Each day, normal human cell tissues express a protein known as p53 that wages war against potential malignancies.
However, between 30 and 40 percent of human breast cancers express a defective (mutant) form of p53 that helps cancer cells proliferate and grow.
Now, researchers at the University of Missouri have found that combining a cancer therapy, which activates mutant p53 and is currently under a clinical trial, with a second drug therapy that helps suppress tumour blood vessels found in cancer cells, can help significantly reduce the spread of breast cancer tumours while also causing cancer cell death.
In a majority of breast cancer cases, a mutated p53 protein exists.
Mutated p53 plays a key role in promoting tumour cells and helps in the development of blood vessels that supply oxygen and other nutrients the tumour needs to grow.
However, a specific molecule known as APR-246, which is the drug currently under a human clinical trial, has the ability to restore p53 function giving the body the tools it needs to fight cancer.
"In order to effectively treat tumours, therapeutics are being developed that target mutant proteins that help grow cancer cells; APR-246 is one of those drugs," said Salman Hyder, the Zalk Endowed Professor in Tumour Angiogenesis and professor of biomedical sciences in the College of Veterinary Medicine and the Dalton Cardiovascular Research Center.
"However, we have identified another way to target cancer cells using APR-246 that attack breast tumour cells as well as antibodies that target the blood vessels that supply nutrients to tumours.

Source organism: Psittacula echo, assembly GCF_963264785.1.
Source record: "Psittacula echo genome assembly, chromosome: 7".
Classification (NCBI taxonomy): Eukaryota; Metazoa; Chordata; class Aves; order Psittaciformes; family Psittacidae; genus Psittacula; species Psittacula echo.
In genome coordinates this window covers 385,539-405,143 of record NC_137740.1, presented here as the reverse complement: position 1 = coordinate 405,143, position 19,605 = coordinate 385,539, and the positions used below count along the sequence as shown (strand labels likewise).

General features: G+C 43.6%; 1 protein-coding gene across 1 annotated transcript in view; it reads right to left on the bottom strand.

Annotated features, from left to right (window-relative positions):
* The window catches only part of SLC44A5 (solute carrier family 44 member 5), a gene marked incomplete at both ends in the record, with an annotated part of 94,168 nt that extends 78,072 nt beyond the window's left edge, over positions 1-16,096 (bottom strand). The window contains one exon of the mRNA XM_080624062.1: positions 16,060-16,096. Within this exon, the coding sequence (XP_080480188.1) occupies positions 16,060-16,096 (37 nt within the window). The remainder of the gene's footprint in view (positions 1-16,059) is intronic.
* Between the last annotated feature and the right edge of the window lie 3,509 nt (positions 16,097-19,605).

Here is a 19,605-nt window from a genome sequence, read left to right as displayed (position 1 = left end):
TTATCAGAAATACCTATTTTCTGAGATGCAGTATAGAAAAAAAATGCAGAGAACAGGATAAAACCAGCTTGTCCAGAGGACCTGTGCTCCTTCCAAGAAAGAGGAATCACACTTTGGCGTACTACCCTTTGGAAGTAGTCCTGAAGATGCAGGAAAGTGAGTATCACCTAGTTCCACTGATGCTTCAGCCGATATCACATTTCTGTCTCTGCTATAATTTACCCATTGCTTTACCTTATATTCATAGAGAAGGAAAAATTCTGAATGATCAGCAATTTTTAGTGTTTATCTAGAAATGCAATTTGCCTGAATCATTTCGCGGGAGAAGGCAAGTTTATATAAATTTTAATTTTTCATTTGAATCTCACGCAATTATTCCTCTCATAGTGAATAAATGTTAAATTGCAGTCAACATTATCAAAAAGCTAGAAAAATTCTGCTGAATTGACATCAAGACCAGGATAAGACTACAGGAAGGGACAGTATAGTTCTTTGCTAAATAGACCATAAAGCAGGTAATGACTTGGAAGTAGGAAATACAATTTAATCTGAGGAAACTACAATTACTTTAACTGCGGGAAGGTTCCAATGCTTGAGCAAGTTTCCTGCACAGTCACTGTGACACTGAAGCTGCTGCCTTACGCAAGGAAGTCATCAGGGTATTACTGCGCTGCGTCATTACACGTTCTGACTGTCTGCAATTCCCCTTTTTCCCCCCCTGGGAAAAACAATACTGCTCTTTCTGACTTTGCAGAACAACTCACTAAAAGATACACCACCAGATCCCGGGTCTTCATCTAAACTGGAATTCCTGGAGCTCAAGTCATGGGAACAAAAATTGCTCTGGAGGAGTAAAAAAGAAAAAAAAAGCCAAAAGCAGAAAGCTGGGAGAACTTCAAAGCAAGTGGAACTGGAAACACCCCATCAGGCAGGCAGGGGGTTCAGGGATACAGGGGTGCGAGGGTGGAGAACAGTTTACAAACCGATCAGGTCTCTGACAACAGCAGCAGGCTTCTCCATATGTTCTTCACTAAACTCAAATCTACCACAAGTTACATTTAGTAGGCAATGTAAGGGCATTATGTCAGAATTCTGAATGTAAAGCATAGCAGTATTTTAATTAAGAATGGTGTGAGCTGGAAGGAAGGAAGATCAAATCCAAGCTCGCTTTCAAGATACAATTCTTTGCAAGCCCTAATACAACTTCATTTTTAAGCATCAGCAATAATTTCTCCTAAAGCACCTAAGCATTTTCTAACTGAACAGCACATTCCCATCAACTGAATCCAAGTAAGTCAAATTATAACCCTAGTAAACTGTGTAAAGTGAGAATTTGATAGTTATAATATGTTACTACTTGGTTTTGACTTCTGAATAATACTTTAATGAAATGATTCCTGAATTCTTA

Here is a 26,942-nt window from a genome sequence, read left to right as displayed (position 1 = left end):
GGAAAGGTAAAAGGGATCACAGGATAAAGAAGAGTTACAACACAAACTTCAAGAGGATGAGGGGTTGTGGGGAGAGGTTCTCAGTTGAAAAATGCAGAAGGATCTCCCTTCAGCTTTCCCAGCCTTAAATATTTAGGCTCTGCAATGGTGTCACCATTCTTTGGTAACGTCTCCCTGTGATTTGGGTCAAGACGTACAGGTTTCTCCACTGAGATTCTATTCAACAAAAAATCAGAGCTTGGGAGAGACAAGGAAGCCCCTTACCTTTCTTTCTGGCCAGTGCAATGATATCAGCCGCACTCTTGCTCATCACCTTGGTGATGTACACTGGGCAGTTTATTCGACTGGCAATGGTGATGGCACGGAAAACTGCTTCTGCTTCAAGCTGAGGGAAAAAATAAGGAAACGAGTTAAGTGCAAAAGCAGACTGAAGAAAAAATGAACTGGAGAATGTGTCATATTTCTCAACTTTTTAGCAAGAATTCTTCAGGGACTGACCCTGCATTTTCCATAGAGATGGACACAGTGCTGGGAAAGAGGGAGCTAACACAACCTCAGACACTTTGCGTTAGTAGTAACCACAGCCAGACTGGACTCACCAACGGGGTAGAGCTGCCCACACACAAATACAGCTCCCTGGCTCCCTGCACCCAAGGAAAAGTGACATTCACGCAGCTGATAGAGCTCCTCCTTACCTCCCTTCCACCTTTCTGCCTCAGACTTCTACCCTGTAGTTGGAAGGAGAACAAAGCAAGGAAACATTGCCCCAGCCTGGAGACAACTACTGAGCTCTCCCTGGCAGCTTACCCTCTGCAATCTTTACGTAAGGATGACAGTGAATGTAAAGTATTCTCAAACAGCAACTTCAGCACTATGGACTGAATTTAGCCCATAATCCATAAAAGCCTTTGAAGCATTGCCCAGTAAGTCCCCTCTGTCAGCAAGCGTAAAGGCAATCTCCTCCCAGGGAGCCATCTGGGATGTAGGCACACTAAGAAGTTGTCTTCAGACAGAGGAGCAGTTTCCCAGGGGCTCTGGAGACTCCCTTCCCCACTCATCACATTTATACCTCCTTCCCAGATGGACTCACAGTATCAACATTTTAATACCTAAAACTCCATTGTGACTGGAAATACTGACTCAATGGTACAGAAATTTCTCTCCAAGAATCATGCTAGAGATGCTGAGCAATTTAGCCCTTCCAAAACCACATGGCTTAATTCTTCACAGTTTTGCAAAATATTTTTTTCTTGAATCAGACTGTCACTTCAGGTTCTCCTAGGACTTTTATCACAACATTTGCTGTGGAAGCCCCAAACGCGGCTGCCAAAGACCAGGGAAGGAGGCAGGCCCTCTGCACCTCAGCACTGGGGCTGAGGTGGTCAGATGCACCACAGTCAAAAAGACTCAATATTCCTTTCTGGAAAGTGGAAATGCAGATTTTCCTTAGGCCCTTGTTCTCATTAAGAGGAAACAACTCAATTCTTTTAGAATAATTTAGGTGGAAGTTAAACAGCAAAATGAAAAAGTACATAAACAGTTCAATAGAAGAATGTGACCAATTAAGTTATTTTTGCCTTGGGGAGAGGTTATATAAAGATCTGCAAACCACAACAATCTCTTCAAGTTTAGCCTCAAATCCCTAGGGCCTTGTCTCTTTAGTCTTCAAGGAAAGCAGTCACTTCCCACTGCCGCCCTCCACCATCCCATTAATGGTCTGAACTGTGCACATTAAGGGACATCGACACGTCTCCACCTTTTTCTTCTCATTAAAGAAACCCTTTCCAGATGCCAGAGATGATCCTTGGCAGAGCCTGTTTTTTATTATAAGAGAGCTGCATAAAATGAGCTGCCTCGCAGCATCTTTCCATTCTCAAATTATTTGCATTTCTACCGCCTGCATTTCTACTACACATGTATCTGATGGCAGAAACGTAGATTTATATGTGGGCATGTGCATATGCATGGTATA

Our lab tested whether a combination of APR-246 and helpful antibodies would control tumour development by simultaneously restoring p53 protein function and reducing the tumour blood vessels that supply cancer cells with nutrients."
Hyder and his team chose a specific antibody, 2aG4, which has the ability to destroy blood vessels and prevent future growth.
In the human cell lines that were in vitro, or outside the body, researchers saw that APR-246 induced a significant amount of tumour cell death.
Then, the team tested the combination therapy with APR-246/2aG4 in mice that had cancerous tumours.
Tumour growth was more effectively suppressed by the combination treatment than by either agent alone.
In some cases, the therapy completely eliminated cancerous tumours.
Additionally, the researchers found that the combination therapy more effectively induced cancer cell death and dramatically reduced the density of blood vessels, which serve as a major route for metastasis.
"APR-246, the drug currently in human clinical trial, is showing very promising results," Hyder said.
"Based on our findings, we can show that breast tumour growth might effectively be controlled by simultaneously targeting the p53 protein and the blood vessels that supply cancer cells through a combination therapy."
The early-stage results of this research are promising.
If additional studies are successful within the next few years, these compounds may be tested in human clinical trials with the hope of developing new treatments for breast and other cancers.
This research highlights the power of translational precision medicine and the promise of the proposed Translational Precision Medicine Complex (TPMC) at the University of Missouri.
The TPMC will bring together industry partners, multiple schools and colleges on campus, and the federal and state government to enable precision and personalised medicine.
Scientific advancements made at MU will be effectively translated into new drugs, devices and treatments that deliver customised patient care based on an individual's genes, environment and lifestyle, ultimately improving health and well-being of people.
Source: University of Missouri